British Telecom Cautions Consumers about Fraudulent Phishing E-mails
Well-known telecommunications company British Telecom, whose main office is in London, UK, has issued an alert to its subscribers about fraudulent e-mails currently doing the rounds while attempting at deceiving them into giving away the credentials of their accounts, published softpedia.com in news on January 13, 2014.
The fake e-mails captioned "Update your@bt," notify the recipients that BT Mail just made the security level for its customers up to date for stopping spywares or hackers from infiltrating subscribers' mailbox. Therefore, for finishing this upgrade, users require clicking a given link as also logging in for updating their A/C security, the e-mails conclude.
But, the web-link provided leads onto one phishing page spoofing BT Yahoo! Here, users are directed that they must key in their e-mail ids as well as passwords. Once these details have been entered, the victims get diverted onto the real login page of Yahoo!
Notably, according to security analysts, while the phishing messages look up to date for 2014, same isn't for the phishing website.
British Telecom urges its subscribers that in case a spoofed BT electronic mail lands into their inbox, they shouldn't follow any web-link embedded on it as also not answer it alternatively contact its dispatcher. Moreover, they mustn't provide any information via the web-link in the scam e-mail.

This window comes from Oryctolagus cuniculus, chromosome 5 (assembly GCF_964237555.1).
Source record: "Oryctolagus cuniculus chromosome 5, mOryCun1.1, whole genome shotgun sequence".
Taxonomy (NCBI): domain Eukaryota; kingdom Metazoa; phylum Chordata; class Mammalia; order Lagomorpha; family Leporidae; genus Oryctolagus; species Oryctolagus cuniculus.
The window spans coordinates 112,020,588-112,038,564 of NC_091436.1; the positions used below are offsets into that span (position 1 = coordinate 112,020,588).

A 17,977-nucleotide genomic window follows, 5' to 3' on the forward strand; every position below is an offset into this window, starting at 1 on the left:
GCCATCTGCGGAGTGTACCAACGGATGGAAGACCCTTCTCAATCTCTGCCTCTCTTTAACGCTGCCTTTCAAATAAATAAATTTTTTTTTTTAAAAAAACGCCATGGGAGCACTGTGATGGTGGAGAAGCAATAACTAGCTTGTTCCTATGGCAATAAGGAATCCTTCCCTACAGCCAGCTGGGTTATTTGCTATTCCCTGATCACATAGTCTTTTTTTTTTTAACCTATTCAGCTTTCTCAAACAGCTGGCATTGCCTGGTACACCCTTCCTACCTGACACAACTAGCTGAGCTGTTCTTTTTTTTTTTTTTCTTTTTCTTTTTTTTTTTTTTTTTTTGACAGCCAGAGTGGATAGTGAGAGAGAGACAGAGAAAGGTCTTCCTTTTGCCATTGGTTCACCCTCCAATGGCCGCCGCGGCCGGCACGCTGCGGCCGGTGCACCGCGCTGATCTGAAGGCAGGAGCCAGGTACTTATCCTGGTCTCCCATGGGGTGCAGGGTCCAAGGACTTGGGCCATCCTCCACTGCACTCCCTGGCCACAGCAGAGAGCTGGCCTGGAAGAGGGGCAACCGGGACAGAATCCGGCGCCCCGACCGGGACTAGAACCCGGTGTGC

BT further suggests customers who may've already provided personal information as way of answering the fake BT e-mail, alternatively a similar telephone call, to instantly inform BT Customer Service for safeguarding their financial or other personal details. They can as well get technical assistance via www.BT.Com/help that gives guidelines regarding the way subscribers can report phishing electronic mails to the company.
In the meantime, it isn't just the BT telecom major, which got struck with a phishing scam online, during the last months. For, during December 2013, phishing e-mails posing as messages from Vodafone the cell-phone service provider, emerged while encouraging recipients to follow one web-link for seeing their bill on the Internet. This was bait for users so they would be tricked into revealing personal A/C login credentials for the benefit of the cyber-criminals.
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